PERSPECTIVE - Volumes are being written and millions of words spoken about what the Republican Party needs to do to maintain its relevance in the future. I can’t add anything new to that discourse, so I won’t.
But it is worth sharing thoughts about what the Democratic Party should consider.
Hey, the Dems just re-elected President Obama and gained a little in the Senate and the House. The demographic trends support the growth of minority groups favoring the party. With these favorable developments, why on earth would they need to entertain thoughts about the party’s future?
Do you think the New York Yankees would have gone on to build on the team’s championship tradition if they had rested on their laurels after 1927?
Successful organizations always tinker with their long-term strategies. The Republicans didn’t after 2004 and paid the price on November 6.
There are risks ahead for the Democratic Party and they may involve some touchy issues.
But coalitions are fluid over time. They can change just as normal human cells can become cancerous. If you don’t catch the changes soon enough, you are dead.
As minority groups advance up through the middle class, as women attain more power in the corporate world and as today’s young voters eventually acquire wealth, expect some of them, enough of them, to tweak the characteristics of the current Democratic coalition.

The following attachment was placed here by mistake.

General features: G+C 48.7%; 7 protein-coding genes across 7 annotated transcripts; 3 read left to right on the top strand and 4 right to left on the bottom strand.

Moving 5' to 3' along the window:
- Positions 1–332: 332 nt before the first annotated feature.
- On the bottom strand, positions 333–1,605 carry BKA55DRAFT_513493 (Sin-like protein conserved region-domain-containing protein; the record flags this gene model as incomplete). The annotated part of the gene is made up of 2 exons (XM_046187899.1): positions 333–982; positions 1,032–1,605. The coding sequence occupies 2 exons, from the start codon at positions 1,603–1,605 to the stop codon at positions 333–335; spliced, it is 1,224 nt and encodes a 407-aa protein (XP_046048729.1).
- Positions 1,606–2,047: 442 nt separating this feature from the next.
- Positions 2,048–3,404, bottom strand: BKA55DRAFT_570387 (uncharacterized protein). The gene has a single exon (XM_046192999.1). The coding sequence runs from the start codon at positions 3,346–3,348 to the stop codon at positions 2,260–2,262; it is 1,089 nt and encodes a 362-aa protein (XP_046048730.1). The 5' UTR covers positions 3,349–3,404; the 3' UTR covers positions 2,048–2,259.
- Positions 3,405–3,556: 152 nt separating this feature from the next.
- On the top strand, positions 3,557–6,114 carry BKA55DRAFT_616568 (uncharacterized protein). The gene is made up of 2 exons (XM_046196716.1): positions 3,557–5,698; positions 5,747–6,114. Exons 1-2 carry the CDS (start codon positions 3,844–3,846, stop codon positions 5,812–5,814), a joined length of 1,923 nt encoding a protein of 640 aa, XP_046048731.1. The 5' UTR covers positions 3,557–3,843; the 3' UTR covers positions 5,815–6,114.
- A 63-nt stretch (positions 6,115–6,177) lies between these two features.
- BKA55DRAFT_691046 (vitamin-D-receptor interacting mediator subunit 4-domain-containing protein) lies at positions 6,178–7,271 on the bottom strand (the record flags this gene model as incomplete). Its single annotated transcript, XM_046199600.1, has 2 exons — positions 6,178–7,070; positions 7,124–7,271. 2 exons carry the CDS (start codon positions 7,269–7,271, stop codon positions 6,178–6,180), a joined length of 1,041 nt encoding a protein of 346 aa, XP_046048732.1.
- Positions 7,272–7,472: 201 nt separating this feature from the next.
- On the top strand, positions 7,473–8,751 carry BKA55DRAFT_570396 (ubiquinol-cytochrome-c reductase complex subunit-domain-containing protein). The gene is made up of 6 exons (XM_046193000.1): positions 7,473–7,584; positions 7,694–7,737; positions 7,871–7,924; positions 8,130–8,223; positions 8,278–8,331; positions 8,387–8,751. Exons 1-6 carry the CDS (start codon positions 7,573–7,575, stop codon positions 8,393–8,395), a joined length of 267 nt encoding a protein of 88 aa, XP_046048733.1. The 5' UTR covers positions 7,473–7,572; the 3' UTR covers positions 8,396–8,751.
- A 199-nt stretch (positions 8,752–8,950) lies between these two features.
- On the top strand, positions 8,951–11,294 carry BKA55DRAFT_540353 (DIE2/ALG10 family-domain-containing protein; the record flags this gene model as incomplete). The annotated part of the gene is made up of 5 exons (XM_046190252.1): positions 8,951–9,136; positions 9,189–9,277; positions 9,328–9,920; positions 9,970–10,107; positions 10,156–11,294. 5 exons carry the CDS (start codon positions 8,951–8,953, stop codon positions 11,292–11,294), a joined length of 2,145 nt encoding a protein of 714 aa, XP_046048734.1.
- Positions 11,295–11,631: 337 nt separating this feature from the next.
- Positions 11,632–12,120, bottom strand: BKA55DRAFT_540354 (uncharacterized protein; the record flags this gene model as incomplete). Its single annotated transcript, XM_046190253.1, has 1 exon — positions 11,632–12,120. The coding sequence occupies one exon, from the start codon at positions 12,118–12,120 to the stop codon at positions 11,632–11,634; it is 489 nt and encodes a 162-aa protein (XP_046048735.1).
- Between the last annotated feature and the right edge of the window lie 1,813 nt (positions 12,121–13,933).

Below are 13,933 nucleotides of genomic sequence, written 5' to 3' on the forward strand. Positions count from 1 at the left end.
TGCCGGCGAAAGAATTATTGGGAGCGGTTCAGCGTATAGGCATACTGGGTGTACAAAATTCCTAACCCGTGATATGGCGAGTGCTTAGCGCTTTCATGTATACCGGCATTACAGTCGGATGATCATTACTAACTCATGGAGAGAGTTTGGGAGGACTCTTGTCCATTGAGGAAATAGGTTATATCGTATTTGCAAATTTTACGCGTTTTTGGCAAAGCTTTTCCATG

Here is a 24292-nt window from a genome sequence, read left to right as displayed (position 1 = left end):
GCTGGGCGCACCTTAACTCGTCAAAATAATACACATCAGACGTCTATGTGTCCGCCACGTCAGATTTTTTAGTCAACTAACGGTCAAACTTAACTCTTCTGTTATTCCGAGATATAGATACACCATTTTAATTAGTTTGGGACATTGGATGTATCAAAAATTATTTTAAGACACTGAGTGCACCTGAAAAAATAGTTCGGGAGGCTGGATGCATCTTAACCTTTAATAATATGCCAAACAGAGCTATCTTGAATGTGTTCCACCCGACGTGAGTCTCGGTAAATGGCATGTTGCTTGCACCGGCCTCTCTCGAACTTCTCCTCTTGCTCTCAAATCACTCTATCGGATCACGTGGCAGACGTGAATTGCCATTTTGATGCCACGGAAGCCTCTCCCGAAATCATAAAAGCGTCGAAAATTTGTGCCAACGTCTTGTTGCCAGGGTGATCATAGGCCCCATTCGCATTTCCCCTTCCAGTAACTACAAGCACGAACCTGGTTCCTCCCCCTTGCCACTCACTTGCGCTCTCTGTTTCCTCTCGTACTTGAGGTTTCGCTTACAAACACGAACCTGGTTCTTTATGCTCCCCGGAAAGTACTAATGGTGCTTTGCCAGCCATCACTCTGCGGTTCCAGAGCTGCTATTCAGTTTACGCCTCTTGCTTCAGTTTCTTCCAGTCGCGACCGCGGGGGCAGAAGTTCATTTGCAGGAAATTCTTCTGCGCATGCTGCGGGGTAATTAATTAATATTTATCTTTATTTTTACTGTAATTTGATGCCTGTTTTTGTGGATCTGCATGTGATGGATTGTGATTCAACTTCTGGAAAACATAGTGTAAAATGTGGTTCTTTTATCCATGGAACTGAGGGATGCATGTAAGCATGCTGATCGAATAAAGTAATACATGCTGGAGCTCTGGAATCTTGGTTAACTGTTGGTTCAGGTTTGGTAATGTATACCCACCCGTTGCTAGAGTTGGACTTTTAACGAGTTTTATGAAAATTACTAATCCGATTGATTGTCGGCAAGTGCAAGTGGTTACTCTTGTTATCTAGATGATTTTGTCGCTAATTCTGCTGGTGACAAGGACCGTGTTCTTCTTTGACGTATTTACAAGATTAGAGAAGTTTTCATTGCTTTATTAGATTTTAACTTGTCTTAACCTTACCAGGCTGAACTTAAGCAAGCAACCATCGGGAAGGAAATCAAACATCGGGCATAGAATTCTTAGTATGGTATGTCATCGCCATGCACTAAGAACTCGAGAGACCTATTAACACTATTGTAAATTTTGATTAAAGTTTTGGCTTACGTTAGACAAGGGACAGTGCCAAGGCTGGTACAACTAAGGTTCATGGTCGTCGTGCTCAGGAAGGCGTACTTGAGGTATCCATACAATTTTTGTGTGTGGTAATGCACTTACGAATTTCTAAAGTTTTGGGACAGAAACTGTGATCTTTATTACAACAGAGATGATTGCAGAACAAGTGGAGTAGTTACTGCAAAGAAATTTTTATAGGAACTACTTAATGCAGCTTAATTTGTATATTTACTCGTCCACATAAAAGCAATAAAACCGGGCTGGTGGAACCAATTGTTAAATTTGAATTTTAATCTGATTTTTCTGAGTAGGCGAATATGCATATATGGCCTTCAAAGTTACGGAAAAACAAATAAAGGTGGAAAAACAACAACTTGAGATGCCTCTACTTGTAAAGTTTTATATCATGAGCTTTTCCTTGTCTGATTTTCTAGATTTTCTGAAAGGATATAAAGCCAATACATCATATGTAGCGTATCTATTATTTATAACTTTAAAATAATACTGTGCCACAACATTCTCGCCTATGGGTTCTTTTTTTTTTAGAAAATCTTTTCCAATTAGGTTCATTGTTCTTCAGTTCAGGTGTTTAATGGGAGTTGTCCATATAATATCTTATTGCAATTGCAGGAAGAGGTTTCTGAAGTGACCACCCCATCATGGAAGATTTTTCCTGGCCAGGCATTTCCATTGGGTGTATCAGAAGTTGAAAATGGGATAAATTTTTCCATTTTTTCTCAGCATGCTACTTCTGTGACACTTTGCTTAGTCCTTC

It wouldn’t take but a change of a handful of percentage points in the right regions to radically alter the electoral map. Just look at history: enough Roosevelt Democrats supported Ronald Reagan for two terms and helped create a golden age for the Republicans.
One of the most volatile issues the Democratic Party will have to wrestle with is how hard to push on immigration reform. It might even be more important than tax reform. If they present a plan that is perceived as a covert form of amnesty, some groups within the coalition might resent the strategy, labeling it unfair to them.
Change will happen; it is only a matter of degree and timing … and direction. It will take brilliant and balanced management on the part of the Democrats to build on success.
We could face the same type of turmoil that realigned or even eliminated political parties in the years leading up to the 1860 election.
Exciting times are ahead.
(Paul Hatfield is a CPA and serves as Treasurer for the Neighborhood Council Valley Village. He blogs at Village to Village, contributes to CityWatch and can be reached at: firstname.lastname@example.org) –cw
Vol 10 Issue 91
Pub: Nov 13, 2012